A Practice of Softening

Posted on 11 January 2010

One of my intentions for this year is to soften.  It’s an intention inspired by my friend, Amy, who has a heart as big, wide, and deep as the ocean.  I’ve seen her heart break, heal, and break again, and I’ve witnessed a gentleness emerge out of her being that moves me.  Amy is strong.  And she is gentle.  In fact, the gentler she has become, the stronger and more resilient she is.  She’s a friend who I fully trust to be able to hold space for whatever I might bring and whoever I might be.  And when she holds that space, and embraces me, I feel her strength like a pulse.  It doesn’t falter.

A favorite author, Pema Chodron, asks us to consider “How tender can I bear to be?” I have that question posted on my fridge as a reminder.  It’s a question, that when asked, always shows me how much more I can soften into an experience – even of pain.  And, deep into that softening is where I experience what love is.

I used to have an idea that love always felt good.  I’m less concerned now with capturing a good feeling, and more interested in experiencing connection and openness.  To have that, I have to soften even the ideas I have about what my love should look like or feel like.

Recently, sitting across the table from a former love, I felt my heart break again and I noticed.  What I wanted to do was put up walls.  I wanted to create a logic that would protect me.  My mind was saying “I’m over you anyway” and my heart was working hard to find the numb place of forgetfulness.  But, I noticed that and tried a new way.  I softened and let the hurt arise.  It hovered and I felt it physically in my body, but then it passed.  And, when it did, all that was left was a great feeling of fondness for him, for me, for the us that we’d been, for who he was now, for the moment we were sharing.  It was a love without all the filters of reason and logic and pattern.  And, it’s still very real and tangible to me as I write this.

How tender can I bear to be?

That’s a question I’m willing to take on as a theme this year.  It’s going to require practice.  And, I don’t expect it to be easy to remember or to even be willing to do.  And, yet, I think it’s not as hard as my mind wants to tell me it is.  I think, actually, that it’s a practice in letting the heart work exactly as it is designed to work.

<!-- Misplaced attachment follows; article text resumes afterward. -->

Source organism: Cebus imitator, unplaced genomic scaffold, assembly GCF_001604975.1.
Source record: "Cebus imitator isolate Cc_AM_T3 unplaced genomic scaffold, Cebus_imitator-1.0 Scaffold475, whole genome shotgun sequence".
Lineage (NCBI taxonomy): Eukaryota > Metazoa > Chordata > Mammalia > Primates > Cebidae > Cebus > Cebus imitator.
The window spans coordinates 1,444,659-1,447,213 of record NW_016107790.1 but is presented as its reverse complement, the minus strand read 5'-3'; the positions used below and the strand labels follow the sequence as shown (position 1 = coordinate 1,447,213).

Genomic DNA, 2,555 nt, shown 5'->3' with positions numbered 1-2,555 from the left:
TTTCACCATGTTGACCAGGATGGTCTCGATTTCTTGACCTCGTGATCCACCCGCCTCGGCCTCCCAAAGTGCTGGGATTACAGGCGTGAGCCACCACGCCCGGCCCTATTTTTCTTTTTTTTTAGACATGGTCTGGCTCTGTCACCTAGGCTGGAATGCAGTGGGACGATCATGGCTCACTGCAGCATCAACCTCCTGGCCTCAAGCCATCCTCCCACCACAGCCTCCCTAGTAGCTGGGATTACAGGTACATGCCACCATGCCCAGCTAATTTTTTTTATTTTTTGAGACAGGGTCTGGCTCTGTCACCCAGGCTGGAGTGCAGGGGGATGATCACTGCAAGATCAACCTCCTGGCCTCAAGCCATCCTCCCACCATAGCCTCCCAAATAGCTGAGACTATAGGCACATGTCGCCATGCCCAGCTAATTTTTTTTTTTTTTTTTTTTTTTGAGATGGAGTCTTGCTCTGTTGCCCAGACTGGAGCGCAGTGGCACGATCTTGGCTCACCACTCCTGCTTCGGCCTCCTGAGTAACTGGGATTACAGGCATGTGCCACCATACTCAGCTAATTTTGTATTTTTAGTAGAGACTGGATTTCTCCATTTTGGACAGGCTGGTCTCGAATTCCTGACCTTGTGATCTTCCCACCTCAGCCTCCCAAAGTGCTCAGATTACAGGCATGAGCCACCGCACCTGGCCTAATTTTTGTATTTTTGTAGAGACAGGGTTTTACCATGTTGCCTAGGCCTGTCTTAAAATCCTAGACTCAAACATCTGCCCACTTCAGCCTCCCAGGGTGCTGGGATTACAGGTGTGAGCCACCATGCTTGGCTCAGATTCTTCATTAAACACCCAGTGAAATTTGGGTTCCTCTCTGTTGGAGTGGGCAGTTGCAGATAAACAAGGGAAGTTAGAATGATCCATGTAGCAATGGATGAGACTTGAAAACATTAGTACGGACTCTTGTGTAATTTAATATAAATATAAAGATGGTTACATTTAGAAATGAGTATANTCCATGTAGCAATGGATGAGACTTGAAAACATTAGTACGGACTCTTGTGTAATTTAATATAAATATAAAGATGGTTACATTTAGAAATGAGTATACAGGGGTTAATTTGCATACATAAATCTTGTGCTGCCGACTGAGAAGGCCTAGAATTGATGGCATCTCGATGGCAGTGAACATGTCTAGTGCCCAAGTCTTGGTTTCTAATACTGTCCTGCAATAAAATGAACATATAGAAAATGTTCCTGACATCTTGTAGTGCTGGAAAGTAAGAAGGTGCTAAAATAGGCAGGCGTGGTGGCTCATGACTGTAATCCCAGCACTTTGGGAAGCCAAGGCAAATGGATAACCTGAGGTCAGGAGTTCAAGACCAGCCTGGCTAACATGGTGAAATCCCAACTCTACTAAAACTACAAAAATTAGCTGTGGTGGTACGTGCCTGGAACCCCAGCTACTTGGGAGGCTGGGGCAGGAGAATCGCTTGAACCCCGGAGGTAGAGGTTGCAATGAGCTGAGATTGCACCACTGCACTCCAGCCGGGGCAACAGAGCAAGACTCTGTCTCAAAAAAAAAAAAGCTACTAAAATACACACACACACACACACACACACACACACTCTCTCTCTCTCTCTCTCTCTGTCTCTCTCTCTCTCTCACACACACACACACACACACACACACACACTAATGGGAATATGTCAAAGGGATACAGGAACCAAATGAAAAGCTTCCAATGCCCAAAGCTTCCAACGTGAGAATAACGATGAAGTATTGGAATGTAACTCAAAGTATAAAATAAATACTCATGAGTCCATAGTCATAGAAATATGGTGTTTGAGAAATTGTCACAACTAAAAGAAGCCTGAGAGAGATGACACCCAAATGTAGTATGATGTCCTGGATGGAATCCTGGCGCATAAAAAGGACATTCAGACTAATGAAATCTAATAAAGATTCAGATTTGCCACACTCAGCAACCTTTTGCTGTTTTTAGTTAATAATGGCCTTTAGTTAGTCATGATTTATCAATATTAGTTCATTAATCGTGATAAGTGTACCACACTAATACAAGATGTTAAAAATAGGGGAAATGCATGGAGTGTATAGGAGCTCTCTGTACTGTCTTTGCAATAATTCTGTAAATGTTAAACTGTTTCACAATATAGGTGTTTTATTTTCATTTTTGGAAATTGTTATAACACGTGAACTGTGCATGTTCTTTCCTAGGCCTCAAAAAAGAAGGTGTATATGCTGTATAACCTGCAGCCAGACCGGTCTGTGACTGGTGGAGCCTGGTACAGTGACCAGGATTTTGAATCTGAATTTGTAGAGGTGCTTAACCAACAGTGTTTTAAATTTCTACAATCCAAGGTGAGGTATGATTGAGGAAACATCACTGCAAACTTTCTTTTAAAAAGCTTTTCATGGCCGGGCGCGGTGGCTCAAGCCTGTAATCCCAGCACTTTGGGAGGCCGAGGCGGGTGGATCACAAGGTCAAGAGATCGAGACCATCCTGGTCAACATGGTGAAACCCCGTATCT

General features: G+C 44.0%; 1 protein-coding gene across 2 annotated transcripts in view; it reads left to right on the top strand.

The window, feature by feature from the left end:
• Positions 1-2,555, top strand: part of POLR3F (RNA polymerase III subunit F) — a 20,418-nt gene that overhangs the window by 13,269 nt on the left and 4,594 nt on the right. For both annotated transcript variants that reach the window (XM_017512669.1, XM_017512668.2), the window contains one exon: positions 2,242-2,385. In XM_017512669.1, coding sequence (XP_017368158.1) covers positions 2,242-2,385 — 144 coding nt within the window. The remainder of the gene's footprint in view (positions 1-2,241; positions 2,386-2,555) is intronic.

And so, I soften.  And expand.  And let you in.


4 comments to A Practice of Softening

  • Emily Schooley says:

    I really like this intention! It reminds me of what we learned at Yandara… it is definitely easier said than done, but necessary because putting up walls doesn’t allow you to move forward. I am making this my intention too 🙂

  • Donna Lanni says:

    Ahh Jessica,

    So right on. When we build walls, we lay down vertical boxes. They become something to try to see over and crawl out of or break through.

    I like the term ” semi permeable” We let it in, can feel it , process it and discard the toxins or let it flow through us and just be…like your interaction with your old love. The concept of “old love” gets redefined as “new love”….because love…is love.

    Thank you for this reminder. Your words rattled my own cage( the not so semi permeable thing I had built). Ha!

    Love always, Donna

  • Beautifully written, Jessica. You are so soft and fuzzy to me I can’t imagine you any other way 🙂 I love watching you explore and deepen, you are an inspiration and a joy in my life.

  • Alex says:

    Wow. I have your blog tagged for at least a week and finally got to reading it. Of course, it was Divine timing and the message was profound for me. In a recent situation I chose not put my walls up and the gifts I got in return were an immense heart expansion and an unforgettable experience. Today, I will have another opportunity to practice this. It will be a more challenging opportunity of which I have been so ‘in my head’ about… my filters have been hard at work! This is such a timely, beautiful reminder… thank you for your beautiful sharing, you have a gift with words!
    Love, Alex


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